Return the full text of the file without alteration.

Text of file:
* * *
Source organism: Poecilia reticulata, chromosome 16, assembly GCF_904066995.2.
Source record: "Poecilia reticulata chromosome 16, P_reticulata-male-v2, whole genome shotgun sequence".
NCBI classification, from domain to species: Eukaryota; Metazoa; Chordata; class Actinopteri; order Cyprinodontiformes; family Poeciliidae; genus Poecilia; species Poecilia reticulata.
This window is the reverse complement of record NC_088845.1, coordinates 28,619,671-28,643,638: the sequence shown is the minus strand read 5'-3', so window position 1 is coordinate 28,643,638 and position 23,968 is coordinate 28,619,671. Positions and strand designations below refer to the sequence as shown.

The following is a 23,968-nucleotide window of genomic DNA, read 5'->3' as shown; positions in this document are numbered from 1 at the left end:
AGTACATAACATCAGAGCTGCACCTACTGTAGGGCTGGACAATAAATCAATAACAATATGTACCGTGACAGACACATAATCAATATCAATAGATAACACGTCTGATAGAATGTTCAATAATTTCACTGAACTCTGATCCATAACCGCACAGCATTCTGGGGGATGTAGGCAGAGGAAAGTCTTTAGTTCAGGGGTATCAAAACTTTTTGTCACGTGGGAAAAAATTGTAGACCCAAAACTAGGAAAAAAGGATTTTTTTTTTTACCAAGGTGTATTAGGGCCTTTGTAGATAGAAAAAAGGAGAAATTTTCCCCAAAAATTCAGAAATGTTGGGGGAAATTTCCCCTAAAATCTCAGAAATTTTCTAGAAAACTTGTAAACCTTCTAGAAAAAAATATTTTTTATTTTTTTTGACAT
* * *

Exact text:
Source organism: Poecilia reticulata, chromosome 16, assembly GCF_904066995.2.
Source record: "Poecilia reticulata chromosome 16, P_reticulata-male-v2, whole genome shotgun sequence".
NCBI classification, from domain to species: Eukaryota; Metazoa; Chordata; class Actinopteri; order Cyprinodontiformes; family Poeciliidae; genus Poecilia; species Poecilia reticulata.
This window is the reverse complement of record NC_088845.1, coordinates 28,619,671-28,643,638: the sequence shown is the minus strand read 5'-3', so window position 1 is coordinate 28,643,638 and position 23,968 is coordinate 28,619,671. Positions and strand designations below refer to the sequence as shown.

The following is a 23,968-nucleotide window of genomic DNA, read 5'->3' as shown; positions in this document are numbered from 1 at the left end:
AGTACATAACATCAGAGCTGCACCTACTGTAGGGCTGGACAATAAATCAATAACAATATGTACCGTGACAGACACATAATCAATATCAATAGATAACACGTCTGATAGAATGTTCAATAATTTCACTGAACTCTGATCCATAACCGCACAGCATTCTGGGGGATGTAGGCAGAGGAAAGTCTTTAGTTCAGGGGTATCAAAACTTTTTGTCACGTGGGAAAAAATTGTAGACCCAAAACTAGGAAAAAAGGATTTTTTTTTTTACCAAGGTGTATTAGGGCCTTTGTAGATAGAAAAAAGGAGAAATTTTCCCCAAAAATTCAGAAATGTTGGGGGAAATTTCCCCTAAAATCTCAGAAATTTTCTAGAAAACTTGTAAACCTTCTAGAAAAAAATATTTTTTATTTTTTTTGACAT